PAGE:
After months of over-sharing on the CarePages, I think that a startling number of you have become familiar with All Things Lee. But maybe a new site warrants a one-time explanation of how someone who kind of loathes the whole idea of blogging ended up doing just that? When Nancy urged me to write a synopsis for the faraway editor, I was able to sum up the experience with my usual, AP English, five paragraph style (Mrs. Byrne would be so proud of me).
With a devoted husband, adorable children, steadfast friends, and prayer circling Episcopalians, I don’t know anyone who marinates more happily in Love than this formerly blonde girl. How boring: mom with Cancer has fantastically supportive network. But my story is more than mooning over my near perfect children and prince charmy husband. This blog is also about my Taiwanese in-laws, deep love of champagne, shameless vanity, and blossoming Faith. As a former physician and immunologist, I’ve confronted the scientific, technical, and emotional aspects of mastectomy and breast reconstruction from both sides of the operating table and found that in the end, no matter what you know, it’s all about prayer and hair.
I was a forty-year-old stay-at-home-despite-a-bunch-of-diplomas mom when I responsibly scheduled that first (and last) screening mammogram and came home with Cancer: the invasive, drastic surgery, go bald kind. In my past life as a surgical resident, I’d looked at oodles of mammograms and assisted an attending physician on many lumpectomies, lymph node biopsies, and mastectomies. Coincidentally, my darling husband, Bernie, is a plastic surgeon, and his practice focuses almost exclusively on reconstructive breast surgery. Bernie does exactly this for a living, and has treated over a thousand women like me. Bernie is not only a surgically skilled perfectionist, he is also widely published in this field, associate editor of a major plastic surgery journal, co-founder of the largest DIEP flap center in New England, and currently the Acting Chief of the Division of Plastic Surgery at his hospital. For the pair of us, this was very familiar territory; and we largely ignored the made-for-the-movies irony of a premier breast cancer surgeon’s wife getting breast cancer. But even a well-connected, unusually well informed couple can be quite pedestrian in the scared shitless department. However, we had the warm blanket of knowledge, and complete trust in the people who are caring for me. Nearly all of the experts in this field are Bernie’s colleagues, they are our friends. Unfortunately this not only robbed me a healthy bit of denial, but also meant I had to stand naked and scared in front of people I’ve known for years.
In the teary panic that followed my diagnosis, and the following days awaiting results from scans and biopsies, Bernie sanctioned and my friends established the CarePages (http://www.carepages.com/carepages/BrittLeeCarepage). This was intended to keep well-wishers in the loop, and away from the phone and my front door. It was such a good idea… and I wanted no part of it. I insisted it should be left wide open to anyone who wanted to join it because, ewww, email INVITES to ask otherwise happy people to share in my current terror? Blech. Also, I’d never post anything, you know, PERSONAL. But what began as a simple site to announce test results and casserole preferences to a handful of mommies and cousins evolved into a real blogging (ewww) sort of thing. Very quickly it became vital for me to compose these little essays to assuage the fear of my family and friends, and to make some sense of the “why me?” of it all. Also, there was another story that kept leaking into those 3am postings: my life as a dutiful daughter-in-law in my husband’s Taiwanese family. Their wacky superstitions, foods, advice, and energy audits were even more magical, ridiculous, helpful, and hilarious once Cancer entered the picture. I also kept writing because aside from the pink books that told me I wouldn’t die, I couldn’t stand what I was reading.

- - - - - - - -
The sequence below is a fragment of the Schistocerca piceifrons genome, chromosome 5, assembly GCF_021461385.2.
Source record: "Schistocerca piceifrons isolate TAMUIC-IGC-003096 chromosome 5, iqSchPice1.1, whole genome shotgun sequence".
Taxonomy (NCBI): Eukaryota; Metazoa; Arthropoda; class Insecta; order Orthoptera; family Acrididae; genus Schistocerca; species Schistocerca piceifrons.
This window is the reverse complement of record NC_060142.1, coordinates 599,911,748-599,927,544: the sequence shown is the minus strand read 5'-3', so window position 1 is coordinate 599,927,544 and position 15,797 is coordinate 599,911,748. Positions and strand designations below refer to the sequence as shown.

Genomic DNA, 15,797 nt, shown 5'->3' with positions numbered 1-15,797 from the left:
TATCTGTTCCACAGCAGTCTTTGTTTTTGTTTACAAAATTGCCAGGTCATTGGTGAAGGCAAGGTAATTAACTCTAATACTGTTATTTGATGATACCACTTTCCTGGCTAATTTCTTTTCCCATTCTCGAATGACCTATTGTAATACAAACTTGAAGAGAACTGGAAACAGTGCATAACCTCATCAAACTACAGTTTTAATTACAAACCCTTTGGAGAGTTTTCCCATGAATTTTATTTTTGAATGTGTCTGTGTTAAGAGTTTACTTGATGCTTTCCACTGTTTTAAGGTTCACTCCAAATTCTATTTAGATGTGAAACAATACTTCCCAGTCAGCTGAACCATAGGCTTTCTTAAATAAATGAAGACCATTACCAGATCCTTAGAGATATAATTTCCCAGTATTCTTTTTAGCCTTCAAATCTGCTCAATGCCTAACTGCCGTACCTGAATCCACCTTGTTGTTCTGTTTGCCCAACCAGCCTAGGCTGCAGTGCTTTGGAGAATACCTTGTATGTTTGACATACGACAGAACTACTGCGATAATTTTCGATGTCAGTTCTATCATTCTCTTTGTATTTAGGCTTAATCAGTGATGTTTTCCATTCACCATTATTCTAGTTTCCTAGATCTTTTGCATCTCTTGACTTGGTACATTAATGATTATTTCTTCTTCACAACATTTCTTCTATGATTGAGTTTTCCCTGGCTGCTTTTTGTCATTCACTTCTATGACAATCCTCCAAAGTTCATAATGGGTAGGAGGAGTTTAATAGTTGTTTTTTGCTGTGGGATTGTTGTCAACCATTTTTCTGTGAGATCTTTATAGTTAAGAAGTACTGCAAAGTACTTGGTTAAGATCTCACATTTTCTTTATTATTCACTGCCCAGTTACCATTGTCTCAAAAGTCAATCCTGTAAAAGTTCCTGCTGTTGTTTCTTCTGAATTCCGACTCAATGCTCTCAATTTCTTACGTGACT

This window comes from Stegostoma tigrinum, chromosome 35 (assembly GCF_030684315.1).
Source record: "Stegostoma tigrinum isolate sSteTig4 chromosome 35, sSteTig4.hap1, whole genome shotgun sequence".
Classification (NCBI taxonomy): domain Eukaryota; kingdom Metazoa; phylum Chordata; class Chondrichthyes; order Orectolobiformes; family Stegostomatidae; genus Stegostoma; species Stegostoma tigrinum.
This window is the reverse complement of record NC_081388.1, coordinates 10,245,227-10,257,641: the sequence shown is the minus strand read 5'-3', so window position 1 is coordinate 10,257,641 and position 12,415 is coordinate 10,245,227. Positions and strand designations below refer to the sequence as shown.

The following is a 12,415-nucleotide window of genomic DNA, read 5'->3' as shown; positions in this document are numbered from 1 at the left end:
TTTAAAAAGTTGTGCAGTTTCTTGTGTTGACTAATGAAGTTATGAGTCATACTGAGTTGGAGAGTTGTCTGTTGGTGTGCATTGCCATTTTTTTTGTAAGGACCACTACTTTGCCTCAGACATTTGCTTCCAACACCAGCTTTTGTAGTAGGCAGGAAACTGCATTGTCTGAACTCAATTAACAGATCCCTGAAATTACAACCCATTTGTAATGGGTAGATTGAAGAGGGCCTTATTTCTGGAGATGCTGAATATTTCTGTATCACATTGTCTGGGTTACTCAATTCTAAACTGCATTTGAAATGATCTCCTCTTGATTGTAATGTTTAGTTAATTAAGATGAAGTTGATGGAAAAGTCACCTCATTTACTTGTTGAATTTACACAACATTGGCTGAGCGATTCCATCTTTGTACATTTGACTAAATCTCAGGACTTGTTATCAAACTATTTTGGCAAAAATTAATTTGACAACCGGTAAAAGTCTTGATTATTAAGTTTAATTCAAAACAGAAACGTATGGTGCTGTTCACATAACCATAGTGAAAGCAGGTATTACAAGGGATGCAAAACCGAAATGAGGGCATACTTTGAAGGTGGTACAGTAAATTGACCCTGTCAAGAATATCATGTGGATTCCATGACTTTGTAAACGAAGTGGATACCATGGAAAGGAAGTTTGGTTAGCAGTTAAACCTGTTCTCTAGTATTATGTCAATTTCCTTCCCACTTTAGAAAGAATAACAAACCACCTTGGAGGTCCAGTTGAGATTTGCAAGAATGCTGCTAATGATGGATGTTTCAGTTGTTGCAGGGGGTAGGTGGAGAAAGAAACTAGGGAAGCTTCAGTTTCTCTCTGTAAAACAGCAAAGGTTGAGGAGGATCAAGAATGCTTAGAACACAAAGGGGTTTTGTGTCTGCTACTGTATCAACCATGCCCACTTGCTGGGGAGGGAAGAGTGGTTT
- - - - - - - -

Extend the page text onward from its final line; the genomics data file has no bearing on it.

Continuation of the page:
As I organize these essays into some sort of readable story, I realize that I’m a bit of a Jesus girl. Although I was a relative newcomer to our Church, I found myself on a handful of committees and had just wrapped up co-chairing our annual fundraising event when I got the bad news. These faithful people, some who I had only ever met briefly, mobilized an army of parishioners whose prayers I swear I could feel. The support of my Church community has been my crutch. Even better than VIP status at the hospital as Mrs. Dr. Bernie Lee was the knowledge that my fellow parishioners were out there, sending me cosmic healing messages of Love. The God I’ve come to know is an ever-present, ever-loving gift. My prayers still smack of kid-who-wants-a-pony, but at least now, as a result of this ordeal, I feel like there’s a deeper conversation happening.
East Meets Breast: wife of Taiwanese plastic surgeon gets breast cancer, hilarity ensues, God appears. Ultimately, though, it’s a love story… a love story between two people who just happen to know a good deal about breast cancer and its treatment. And though I have chronicled the fallout of this diagnosis on my family and small children, I hope that I did that with love and a greater deal of humor than the dry and terrifying cancer blogs I cruised to find survival stories. If they are like me, women struggling with the terror of breast cancer are eating these up like salted caramels. All of us are looking for stories with better endings. Or barring that, just stories that are better stories.
I still haven’t decided if all of the CarePages entries should be shuttled over to provide the background for East Meets Breast. I’ll probably leave them behind and sally forth with stories of The Aftermath: short hair styling, strapless dress fears, meditation with A-Gong, and very soon, A Road Trip With Steve Safran!